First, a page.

Buffer Overflow Vulnerabilities and Prevention

A buffer overflow is a coding vulnerability that can allow cyberattackers to crash or even hijack a target system. To protect their customers against these tactics, managed services providers (MSPs) must understand how these vulnerabilities are created, how buffer overruns can be exploited, and what can be done to protect computer systems.

How does a buffer overflow attack work?

A buffer overflow attack takes place when hackers exploit a buffer overflow vulnerability to overwrite memory. Typically, a buffer overflow occurs when data input exceeds the size of a buffer and overwrites memory in the adjacent buffer.

Buffers are sequential memory partitions set aside for storage or moving data within a program. However, they can only store an allotted amount of data, and programs without bounds checking run the risk of writing data that exceeds the storage capacity of a given buffer into that space. This bug can lead to system errors on its own, but a deliberate attack can result in the loss of important data, system downtime, or the execution of malicious code.

Although many programs have buffer overflow vulnerabilities, they are not equally susceptible to attack. C and C++ specifically lack language protections against buffer overflow and allow direct memory access, making programs written in these code languages more open to the threat of buffer overrun exploitation.

Is buffer overflow a DoS attack?

A buffer overflow attack is one form of a denial of service (DoS) attack, in which hackers crash a machine or entire network by flooding it with traffic or feeding it information that causes it to shut down. A buffer overflow attack intentionally corrupts system memory, thereby denying machine or network users’ service through crashing the system. However, the ramifications of a DoS buffer overflow attack go beyond a system shutdown.

In the worst cases, a buffer overflow overwrites data with instructions that prompt the program to run arbitrary code, an action that could give cyberattackers full access to the system. This would allow them to steal confidential data, manipulate protected information, and restrict access from system owners.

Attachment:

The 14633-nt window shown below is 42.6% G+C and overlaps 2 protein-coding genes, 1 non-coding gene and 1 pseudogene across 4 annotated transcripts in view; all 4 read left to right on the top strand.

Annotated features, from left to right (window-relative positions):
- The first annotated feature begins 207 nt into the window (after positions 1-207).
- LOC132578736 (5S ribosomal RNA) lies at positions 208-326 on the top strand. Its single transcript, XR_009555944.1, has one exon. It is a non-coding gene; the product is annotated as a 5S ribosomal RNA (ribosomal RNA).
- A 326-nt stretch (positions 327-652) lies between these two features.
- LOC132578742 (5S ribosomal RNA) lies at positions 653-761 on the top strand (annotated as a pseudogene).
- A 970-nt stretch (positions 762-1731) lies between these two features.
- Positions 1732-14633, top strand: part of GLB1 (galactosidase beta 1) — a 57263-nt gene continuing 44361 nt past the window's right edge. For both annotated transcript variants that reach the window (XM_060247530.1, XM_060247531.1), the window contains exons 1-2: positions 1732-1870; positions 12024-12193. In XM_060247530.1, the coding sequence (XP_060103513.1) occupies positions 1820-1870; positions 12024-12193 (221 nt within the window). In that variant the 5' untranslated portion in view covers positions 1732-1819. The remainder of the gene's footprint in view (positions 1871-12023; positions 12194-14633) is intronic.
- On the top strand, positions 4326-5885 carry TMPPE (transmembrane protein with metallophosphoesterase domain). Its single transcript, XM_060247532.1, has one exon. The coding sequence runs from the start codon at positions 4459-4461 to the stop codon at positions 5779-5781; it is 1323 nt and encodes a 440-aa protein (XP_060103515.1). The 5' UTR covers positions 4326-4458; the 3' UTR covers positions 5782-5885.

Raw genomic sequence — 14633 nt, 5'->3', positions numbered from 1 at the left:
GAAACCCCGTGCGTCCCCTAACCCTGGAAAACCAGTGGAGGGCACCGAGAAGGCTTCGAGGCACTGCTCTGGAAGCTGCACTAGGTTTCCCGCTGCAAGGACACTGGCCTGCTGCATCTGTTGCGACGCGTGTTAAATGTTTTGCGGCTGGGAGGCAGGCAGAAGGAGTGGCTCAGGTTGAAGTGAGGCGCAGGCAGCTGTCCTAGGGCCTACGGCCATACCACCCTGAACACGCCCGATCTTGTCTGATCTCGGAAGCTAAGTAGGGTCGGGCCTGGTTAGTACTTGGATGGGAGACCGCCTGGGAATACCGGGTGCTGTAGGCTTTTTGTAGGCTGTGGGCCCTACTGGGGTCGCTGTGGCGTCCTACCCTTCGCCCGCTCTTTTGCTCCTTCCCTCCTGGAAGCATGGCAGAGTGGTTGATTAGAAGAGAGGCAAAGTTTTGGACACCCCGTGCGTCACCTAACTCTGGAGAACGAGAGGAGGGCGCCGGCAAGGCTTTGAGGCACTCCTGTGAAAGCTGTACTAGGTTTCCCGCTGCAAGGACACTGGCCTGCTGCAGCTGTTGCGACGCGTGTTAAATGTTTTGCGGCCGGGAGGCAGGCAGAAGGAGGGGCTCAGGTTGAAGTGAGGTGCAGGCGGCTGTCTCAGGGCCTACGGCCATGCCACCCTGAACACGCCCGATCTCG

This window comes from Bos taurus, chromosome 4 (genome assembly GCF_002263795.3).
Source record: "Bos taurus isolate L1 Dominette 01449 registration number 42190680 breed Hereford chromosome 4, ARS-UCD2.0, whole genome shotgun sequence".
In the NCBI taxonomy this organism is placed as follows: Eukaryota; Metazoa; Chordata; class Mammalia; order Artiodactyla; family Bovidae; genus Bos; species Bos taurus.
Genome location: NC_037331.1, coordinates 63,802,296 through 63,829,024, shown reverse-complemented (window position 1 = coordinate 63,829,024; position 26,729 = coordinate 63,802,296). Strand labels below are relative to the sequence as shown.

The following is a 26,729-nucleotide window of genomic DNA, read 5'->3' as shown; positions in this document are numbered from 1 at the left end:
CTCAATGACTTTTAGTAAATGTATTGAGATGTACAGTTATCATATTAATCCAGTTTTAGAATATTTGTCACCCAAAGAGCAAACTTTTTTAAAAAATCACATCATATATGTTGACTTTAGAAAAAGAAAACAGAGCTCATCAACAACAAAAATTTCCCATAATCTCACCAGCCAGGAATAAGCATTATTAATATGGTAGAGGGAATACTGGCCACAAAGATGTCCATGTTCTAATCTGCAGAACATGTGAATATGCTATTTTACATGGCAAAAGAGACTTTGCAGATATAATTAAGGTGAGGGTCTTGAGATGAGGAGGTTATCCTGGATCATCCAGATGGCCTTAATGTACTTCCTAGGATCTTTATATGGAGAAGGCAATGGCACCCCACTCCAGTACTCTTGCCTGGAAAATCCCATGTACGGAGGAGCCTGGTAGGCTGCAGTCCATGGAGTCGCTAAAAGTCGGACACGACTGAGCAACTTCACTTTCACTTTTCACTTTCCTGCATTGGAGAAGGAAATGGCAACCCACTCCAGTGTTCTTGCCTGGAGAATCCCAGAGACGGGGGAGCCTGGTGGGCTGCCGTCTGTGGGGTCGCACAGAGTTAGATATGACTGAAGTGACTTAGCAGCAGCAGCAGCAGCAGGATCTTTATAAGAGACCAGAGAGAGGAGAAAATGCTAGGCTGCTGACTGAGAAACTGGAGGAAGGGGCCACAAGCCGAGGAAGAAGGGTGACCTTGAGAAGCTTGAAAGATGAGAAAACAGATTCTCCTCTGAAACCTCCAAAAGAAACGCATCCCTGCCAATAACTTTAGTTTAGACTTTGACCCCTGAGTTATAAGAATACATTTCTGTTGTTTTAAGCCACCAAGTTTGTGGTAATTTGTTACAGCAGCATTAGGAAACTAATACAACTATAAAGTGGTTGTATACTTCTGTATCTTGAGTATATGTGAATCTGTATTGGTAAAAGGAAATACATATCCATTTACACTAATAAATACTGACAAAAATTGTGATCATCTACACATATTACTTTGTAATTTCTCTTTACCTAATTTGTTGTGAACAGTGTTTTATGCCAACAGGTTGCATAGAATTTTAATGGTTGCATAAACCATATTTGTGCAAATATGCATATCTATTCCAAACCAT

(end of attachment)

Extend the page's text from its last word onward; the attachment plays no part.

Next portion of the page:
When did buffer overflow attacks start?

The first buffer overflow attack occurred in November of 1988 with catastrophic effects. Known as “The Morris Worm,” the rogue program crashed 10% of all computers with internet connectivity in a single day.

While it didn’t damage or eliminate system data, the worm was massively impactful in terms of its effects on cybersecurity awareness. Delaying military and university operations for several days to a week, the worm incurred damages that experts estimated to be between hundreds of thousands to millions of dollars, highlighting both the nation’s reliance on computer systems and the widespread inadequacy of cybersecurity measures at the time.

Are buffer overflows still relevant?

Mainstream programming practices have evolved to develop operating systems, software, and programs with built-in overflow protections. These protections include coding in an automatically protected language or using techniques that give greater attention to vulnerabilities. For example, address space randomization shuffles the locations of data areas to make buffer overflow attacks more difficult, thus undermining the propagation of worms by requiring individualized exploitation. Many programs also utilize canary values, which occupy unused buffers. When the canary value has been overwritten, the program recognizes that it cannot verify the canary value and subsequently terminates or takes another action before an attack can take place.

Still, these protections can guard buffer overflow vulnerabilities but cannot eliminate the threat. It is in the best interest of MSPs, then, that they understand how these attacks occur and what tools they can use to prevent them.

What is buffer overflow prevention?

Buffer overflow prevention can come in the form of better coding practices and security software implementation. While checking for bugs and opting for automatic language protection is helpful as a first step, the majority of programs are at risk of costly buffer overflow attacks and require a second line of defense.

N-able® Remote Monitoring & Management (RMM) software was tailored to meet the needs of MSPs protecting their customers’ networks from afar. With data-breach risk intelligence, backup and recovery, and managed antivirus capabilities, the RMM dashboard gives MSPs a holistic view of network health while alerting them to—and guarding against—security threats like DoS attacks.

Though cybersecurity risks are constantly evolving, buffer overflow attacks have been a severe DoS threat for the last thirty years and MSPs should know what program vulnerabilities make them possible.

Ensure you’re always protected from breaches by reading through our blog for other common IT threats.